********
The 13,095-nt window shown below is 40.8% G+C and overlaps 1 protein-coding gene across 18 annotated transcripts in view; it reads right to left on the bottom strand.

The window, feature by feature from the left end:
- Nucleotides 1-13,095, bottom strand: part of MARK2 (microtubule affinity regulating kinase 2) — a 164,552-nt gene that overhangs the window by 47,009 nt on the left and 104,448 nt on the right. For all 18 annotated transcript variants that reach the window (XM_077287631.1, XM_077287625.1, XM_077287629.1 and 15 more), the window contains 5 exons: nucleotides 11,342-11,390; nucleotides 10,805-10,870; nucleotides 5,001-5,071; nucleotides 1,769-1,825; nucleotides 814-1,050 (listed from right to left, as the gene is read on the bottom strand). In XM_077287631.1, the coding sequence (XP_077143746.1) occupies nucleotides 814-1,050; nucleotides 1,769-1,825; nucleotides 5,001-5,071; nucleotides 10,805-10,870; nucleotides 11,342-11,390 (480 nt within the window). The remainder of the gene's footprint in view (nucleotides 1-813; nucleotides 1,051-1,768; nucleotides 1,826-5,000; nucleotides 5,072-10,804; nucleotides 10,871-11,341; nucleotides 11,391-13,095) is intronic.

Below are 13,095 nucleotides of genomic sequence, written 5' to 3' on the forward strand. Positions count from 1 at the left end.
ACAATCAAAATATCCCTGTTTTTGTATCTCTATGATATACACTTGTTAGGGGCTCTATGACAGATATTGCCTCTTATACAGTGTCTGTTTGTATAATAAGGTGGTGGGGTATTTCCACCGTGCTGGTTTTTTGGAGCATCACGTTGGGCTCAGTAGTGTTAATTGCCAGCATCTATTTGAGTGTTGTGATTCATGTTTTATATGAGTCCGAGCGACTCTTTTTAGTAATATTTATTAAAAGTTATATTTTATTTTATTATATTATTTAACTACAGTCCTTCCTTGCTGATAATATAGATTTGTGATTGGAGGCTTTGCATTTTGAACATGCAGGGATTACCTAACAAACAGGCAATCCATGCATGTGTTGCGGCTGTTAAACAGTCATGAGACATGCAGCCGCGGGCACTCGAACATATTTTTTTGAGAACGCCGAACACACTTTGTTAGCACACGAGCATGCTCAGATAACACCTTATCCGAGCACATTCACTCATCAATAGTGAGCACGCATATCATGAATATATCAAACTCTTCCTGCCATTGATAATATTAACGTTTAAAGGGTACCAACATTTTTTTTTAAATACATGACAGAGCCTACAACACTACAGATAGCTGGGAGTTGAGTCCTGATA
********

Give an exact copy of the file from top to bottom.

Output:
The 13,095-nt window shown below is 40.8% G+C and overlaps 1 protein-coding gene across 18 annotated transcripts in view; it reads right to left on the bottom strand.

The window, feature by feature from the left end:
- Nucleotides 1-13,095, bottom strand: part of MARK2 (microtubule affinity regulating kinase 2) — a 164,552-nt gene that overhangs the window by 47,009 nt on the left and 104,448 nt on the right. For all 18 annotated transcript variants that reach the window (XM_077287631.1, XM_077287625.1, XM_077287629.1 and 15 more), the window contains 5 exons: nucleotides 11,342-11,390; nucleotides 10,805-10,870; nucleotides 5,001-5,071; nucleotides 1,769-1,825; nucleotides 814-1,050 (listed from right to left, as the gene is read on the bottom strand). In XM_077287631.1, the coding sequence (XP_077143746.1) occupies nucleotides 814-1,050; nucleotides 1,769-1,825; nucleotides 5,001-5,071; nucleotides 10,805-10,870; nucleotides 11,342-11,390 (480 nt within the window). The remainder of the gene's footprint in view (nucleotides 1-813; nucleotides 1,051-1,768; nucleotides 1,826-5,000; nucleotides 5,072-10,804; nucleotides 10,871-11,341; nucleotides 11,391-13,095) is intronic.

Below are 13,095 nucleotides of genomic sequence, written 5' to 3' on the forward strand. Positions count from 1 at the left end.
ACAATCAAAATATCCCTGTTTTTGTATCTCTATGATATACACTTGTTAGGGGCTCTATGACAGATATTGCCTCTTATACAGTGTCTGTTTGTATAATAAGGTGGTGGGGTATTTCCACCGTGCTGGTTTTTTGGAGCATCACGTTGGGCTCAGTAGTGTTAATTGCCAGCATCTATTTGAGTGTTGTGATTCATGTTTTATATGAGTCCGAGCGACTCTTTTTAGTAATATTTATTAAAAGTTATATTTTATTTTATTATATTATTTAACTACAGTCCTTCCTTGCTGATAATATAGATTTGTGATTGGAGGCTTTGCATTTTGAACATGCAGGGATTACCTAACAAACAGGCAATCCATGCATGTGTTGCGGCTGTTAAACAGTCATGAGACATGCAGCCGCGGGCACTCGAACATATTTTTTTGAGAACGCCGAACACACTTTGTTAGCACACGAGCATGCTCAGATAACACCTTATCCGAGCACATTCACTCATCAATAGTGAGCACGCATATCATGAATATATCAAACTCTTCCTGCCATTGATAATATTAACGTTTAAAGGGTACCAACATTTTTTTTTAAATACATGACAGAGCCTACAACACTACAGATAGCTGGGAGTTGAGTCCTGATA